(Side note: Funny how bad we thought it was during during the Conservative Harper years in Canada, and now we're looking down South and I bet you guys wish you had Stephen Harper running your country...)


###
Read More »

Thursday, August 17, 2017

BEST. NIGHT. EVER. Blog Tour!


Share/Bookmark
Friend of the blog Stephanie Faris has a brand-new book out this month, co-written by a host of talented writers. It sounds like a really fun premise and story so I was thrilled to help her get the word out. Details are below, as well as your chance to win an autographed copy!

THE BOOK!


Love Actually meets Adventures in Babysitting in this hilarious novel written by seven authors about seven classmates who are preparing for a crazy night at their middle school dance.

Lynnfield Middle School is prepped and ready for a dance to remember, including an awesome performance from Heart Grenade, the all-girl band who recently won a Battle of the Bands contest. Seven classmates—Carmen, Genevieve, Tess, Ryan, Ellie, Ashlyn, and Jade—intend to make the most of the night…or at least the five of them who are able to attend do. The other two would sacrifice almost anything to be there.

One thing’s for sure—this entire crew is in for one epic night! Gail Nall, Dee Romito, Rachele Alpine, Ronni Arno, Alison Cherry, Stephanie Faris, and Jen Malone have created a charming, hilarious, and relatable novel that’s perfect for anyone who can’t wait to dance the night away.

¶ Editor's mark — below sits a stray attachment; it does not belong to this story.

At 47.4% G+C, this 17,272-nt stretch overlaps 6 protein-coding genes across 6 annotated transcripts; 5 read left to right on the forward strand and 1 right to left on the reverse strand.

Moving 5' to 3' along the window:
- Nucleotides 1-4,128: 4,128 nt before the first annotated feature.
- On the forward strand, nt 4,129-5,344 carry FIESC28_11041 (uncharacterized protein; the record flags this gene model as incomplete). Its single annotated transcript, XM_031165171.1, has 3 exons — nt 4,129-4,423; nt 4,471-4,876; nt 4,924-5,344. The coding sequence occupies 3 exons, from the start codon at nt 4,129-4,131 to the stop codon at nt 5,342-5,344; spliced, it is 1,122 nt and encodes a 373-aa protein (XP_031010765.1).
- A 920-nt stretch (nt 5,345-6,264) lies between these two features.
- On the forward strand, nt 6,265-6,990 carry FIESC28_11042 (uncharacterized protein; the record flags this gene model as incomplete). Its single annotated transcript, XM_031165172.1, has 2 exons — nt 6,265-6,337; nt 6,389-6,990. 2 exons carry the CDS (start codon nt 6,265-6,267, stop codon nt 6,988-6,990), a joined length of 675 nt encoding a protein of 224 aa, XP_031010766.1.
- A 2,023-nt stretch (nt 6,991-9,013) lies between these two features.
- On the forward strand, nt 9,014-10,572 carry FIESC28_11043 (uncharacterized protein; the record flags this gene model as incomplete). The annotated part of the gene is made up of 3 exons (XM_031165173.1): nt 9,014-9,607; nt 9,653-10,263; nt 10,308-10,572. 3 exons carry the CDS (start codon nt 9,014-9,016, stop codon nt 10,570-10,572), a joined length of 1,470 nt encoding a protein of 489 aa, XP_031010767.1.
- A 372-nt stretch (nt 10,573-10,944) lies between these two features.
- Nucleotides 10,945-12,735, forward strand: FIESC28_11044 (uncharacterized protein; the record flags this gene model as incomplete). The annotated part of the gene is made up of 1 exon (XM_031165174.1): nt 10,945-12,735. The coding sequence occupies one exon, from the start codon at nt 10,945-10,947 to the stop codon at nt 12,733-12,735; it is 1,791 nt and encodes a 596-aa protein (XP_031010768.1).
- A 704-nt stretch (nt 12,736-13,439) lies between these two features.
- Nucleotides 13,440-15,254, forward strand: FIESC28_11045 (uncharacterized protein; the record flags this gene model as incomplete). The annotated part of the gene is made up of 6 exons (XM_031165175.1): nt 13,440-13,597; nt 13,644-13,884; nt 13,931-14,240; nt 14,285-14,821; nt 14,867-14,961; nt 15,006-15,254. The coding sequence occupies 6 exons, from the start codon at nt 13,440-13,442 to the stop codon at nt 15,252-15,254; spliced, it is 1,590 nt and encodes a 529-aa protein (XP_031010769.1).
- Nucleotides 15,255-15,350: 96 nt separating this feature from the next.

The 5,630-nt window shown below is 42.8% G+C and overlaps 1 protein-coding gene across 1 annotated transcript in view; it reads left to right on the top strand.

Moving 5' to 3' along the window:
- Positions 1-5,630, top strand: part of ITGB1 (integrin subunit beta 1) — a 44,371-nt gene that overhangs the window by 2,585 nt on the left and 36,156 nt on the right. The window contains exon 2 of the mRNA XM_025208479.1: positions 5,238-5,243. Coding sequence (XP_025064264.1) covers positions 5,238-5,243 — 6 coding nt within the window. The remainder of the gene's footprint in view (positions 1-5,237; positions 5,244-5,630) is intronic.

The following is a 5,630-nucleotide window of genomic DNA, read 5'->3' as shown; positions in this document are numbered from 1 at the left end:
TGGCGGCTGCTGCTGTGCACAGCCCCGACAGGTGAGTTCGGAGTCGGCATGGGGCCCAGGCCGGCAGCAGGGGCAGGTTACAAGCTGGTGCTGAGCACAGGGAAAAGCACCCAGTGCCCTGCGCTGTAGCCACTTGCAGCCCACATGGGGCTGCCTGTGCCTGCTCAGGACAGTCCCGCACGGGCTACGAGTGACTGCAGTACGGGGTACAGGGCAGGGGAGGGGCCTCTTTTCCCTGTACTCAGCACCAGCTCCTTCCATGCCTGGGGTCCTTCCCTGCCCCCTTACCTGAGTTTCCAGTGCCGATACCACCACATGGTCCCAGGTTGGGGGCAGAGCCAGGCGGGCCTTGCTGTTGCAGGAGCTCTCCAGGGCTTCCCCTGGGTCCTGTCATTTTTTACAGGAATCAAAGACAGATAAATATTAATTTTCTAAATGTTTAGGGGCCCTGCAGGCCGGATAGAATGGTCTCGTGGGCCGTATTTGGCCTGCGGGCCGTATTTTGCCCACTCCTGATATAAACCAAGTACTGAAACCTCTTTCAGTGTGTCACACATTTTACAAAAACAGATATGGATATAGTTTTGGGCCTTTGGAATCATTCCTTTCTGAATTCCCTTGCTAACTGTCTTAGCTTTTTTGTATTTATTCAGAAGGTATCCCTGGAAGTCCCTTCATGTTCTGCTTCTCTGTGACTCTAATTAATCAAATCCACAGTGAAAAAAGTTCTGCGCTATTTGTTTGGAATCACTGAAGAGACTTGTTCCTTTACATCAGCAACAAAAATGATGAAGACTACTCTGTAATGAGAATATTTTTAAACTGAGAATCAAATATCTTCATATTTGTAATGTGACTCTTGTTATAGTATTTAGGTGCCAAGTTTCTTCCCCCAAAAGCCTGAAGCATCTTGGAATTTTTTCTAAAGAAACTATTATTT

THE LINKS!


THE WRITERS!

One of Rachele Alpine’s first jobs was at a library, but it didn’t last long, because all she did was hide in the third-floor stacks and read. Now she’s a little more careful about when and where she indulges her reading habit. Rachele is a high school English teacher by day, a wife and mother by night, and a writer during any time she can find in between.  She lives in Cleveland, Ohio where she writes middle grade and young adult novels. Visit her at RacheleAlpine.com.

Ronni Arno Blaisdell is the author of Ruby Reinvented. She has written for several magazines, blogs, and websites. In a previous life she worked as a publicist in Hollywood, and eventually built a home in Maine. She is a keen SCBWI member and contributor to the KidLiterati.com blog. Visit her online at ronniarno.com.

Alison Cherry is the author of the YA novels Red, For Real and Look Both Ways, and the middle grade novels Willows vs. Wolverines and The Classy Crooks Club. She is a professional photographer and spent many years working as a lighting designer for theater, dance, and opera productions. This whole “writing books” thing is just a cover for the international crime ring she runs out of her Brooklyn apartment. (Shhh, don’t tell.) Visit her online at AlisonCherryBooks.com.